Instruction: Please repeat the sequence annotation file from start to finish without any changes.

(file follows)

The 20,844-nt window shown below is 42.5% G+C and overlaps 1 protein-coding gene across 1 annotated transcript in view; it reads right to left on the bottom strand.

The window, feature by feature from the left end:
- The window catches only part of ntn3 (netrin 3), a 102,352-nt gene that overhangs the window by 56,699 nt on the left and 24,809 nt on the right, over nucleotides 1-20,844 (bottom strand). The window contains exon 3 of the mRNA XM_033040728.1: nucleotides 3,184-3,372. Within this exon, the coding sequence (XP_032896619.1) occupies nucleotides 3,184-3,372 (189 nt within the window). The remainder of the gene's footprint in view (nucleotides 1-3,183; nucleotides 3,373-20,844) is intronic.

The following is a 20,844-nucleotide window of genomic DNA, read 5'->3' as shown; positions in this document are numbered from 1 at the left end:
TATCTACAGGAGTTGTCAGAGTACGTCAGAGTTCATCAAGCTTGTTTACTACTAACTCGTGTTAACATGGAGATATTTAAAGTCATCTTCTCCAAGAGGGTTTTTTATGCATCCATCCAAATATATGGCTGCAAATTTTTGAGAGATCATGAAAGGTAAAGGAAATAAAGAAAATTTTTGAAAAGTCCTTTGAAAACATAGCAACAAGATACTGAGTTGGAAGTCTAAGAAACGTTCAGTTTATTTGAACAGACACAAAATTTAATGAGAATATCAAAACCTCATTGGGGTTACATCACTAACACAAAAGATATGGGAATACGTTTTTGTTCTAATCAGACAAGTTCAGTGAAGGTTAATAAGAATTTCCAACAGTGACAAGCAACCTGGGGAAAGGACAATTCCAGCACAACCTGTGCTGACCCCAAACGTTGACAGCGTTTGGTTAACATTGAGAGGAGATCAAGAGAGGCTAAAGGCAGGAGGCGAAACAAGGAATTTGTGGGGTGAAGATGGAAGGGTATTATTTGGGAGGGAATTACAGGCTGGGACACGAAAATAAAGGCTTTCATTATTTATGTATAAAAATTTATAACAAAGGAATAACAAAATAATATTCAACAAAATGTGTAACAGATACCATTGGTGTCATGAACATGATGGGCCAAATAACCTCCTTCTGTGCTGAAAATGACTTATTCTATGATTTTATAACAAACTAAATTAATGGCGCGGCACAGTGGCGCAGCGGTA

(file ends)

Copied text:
The 20,844-nt window shown below is 42.5% G+C and overlaps 1 protein-coding gene across 1 annotated transcript in view; it reads right to left on the bottom strand.

The window, feature by feature from the left end:
- The window catches only part of ntn3 (netrin 3), a 102,352-nt gene that overhangs the window by 56,699 nt on the left and 24,809 nt on the right, over nucleotides 1-20,844 (bottom strand). The window contains exon 3 of the mRNA XM_033040728.1: nucleotides 3,184-3,372. Within this exon, the coding sequence (XP_032896619.1) occupies nucleotides 3,184-3,372 (189 nt within the window). The remainder of the gene's footprint in view (nucleotides 1-3,183; nucleotides 3,373-20,844) is intronic.

The following is a 20,844-nucleotide window of genomic DNA, read 5'->3' as shown; positions in this document are numbered from 1 at the left end:
TATCTACAGGAGTTGTCAGAGTACGTCAGAGTTCATCAAGCTTGTTTACTACTAACTCGTGTTAACATGGAGATATTTAAAGTCATCTTCTCCAAGAGGGTTTTTTATGCATCCATCCAAATATATGGCTGCAAATTTTTGAGAGATCATGAAAGGTAAAGGAAATAAAGAAAATTTTTGAAAAGTCCTTTGAAAACATAGCAACAAGATACTGAGTTGGAAGTCTAAGAAACGTTCAGTTTATTTGAACAGACACAAAATTTAATGAGAATATCAAAACCTCATTGGGGTTACATCACTAACACAAAAGATATGGGAATACGTTTTTGTTCTAATCAGACAAGTTCAGTGAAGGTTAATAAGAATTTCCAACAGTGACAAGCAACCTGGGGAAAGGACAATTCCAGCACAACCTGTGCTGACCCCAAACGTTGACAGCGTTTGGTTAACATTGAGAGGAGATCAAGAGAGGCTAAAGGCAGGAGGCGAAACAAGGAATTTGTGGGGTGAAGATGGAAGGGTATTATTTGGGAGGGAATTACAGGCTGGGACACGAAAATAAAGGCTTTCATTATTTATGTATAAAAATTTATAACAAAGGAATAACAAAATAATATTCAACAAAATGTGTAACAGATACCATTGGTGTCATGAACATGATGGGCCAAATAACCTCCTTCTGTGCTGAAAATGACTTATTCTATGATTTTATAACAAACTAAATTAATGGCGCGGCACAGTGGCGCAGCGGTA